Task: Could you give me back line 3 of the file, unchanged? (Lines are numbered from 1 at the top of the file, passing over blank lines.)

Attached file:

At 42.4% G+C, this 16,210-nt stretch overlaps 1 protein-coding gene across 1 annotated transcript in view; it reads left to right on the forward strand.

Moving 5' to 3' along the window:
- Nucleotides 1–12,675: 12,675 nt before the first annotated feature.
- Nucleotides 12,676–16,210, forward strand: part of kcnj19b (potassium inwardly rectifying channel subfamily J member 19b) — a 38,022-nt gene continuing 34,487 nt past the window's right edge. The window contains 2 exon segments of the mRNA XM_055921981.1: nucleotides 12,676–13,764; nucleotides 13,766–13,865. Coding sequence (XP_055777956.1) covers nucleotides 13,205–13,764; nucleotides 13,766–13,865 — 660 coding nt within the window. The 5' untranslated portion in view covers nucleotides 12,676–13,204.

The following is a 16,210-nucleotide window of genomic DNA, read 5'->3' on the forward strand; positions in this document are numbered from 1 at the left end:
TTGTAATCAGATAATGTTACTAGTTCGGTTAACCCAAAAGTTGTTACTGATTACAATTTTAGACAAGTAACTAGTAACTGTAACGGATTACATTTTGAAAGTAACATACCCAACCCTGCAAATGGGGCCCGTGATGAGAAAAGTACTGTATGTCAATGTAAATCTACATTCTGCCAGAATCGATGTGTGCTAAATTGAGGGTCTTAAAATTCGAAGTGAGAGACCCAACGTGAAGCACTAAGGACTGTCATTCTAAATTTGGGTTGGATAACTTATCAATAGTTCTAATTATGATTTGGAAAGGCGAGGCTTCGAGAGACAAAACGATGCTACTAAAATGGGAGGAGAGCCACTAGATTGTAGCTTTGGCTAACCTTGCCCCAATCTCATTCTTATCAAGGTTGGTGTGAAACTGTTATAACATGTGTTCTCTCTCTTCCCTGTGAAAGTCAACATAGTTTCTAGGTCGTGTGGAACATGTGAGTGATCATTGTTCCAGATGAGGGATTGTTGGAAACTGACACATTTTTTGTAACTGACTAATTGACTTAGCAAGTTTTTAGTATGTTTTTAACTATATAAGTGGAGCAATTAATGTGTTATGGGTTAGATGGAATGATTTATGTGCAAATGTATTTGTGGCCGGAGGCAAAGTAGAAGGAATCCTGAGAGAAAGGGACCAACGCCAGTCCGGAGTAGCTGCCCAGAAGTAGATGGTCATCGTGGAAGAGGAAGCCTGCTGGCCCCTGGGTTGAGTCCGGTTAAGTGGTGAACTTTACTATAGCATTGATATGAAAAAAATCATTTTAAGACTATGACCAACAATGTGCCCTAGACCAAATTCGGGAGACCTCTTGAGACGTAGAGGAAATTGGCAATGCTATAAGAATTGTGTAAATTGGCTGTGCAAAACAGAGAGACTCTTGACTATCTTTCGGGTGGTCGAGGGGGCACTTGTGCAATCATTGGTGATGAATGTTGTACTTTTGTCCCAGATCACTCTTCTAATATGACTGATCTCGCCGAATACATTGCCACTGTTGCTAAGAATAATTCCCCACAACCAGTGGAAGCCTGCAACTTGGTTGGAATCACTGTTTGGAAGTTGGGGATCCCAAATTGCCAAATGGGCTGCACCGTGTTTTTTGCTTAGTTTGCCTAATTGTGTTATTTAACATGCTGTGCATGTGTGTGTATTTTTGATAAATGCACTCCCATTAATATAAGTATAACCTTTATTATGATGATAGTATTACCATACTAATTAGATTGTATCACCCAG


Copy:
- Nucleotides 1–12,675: 12,675 nt before the first annotated feature.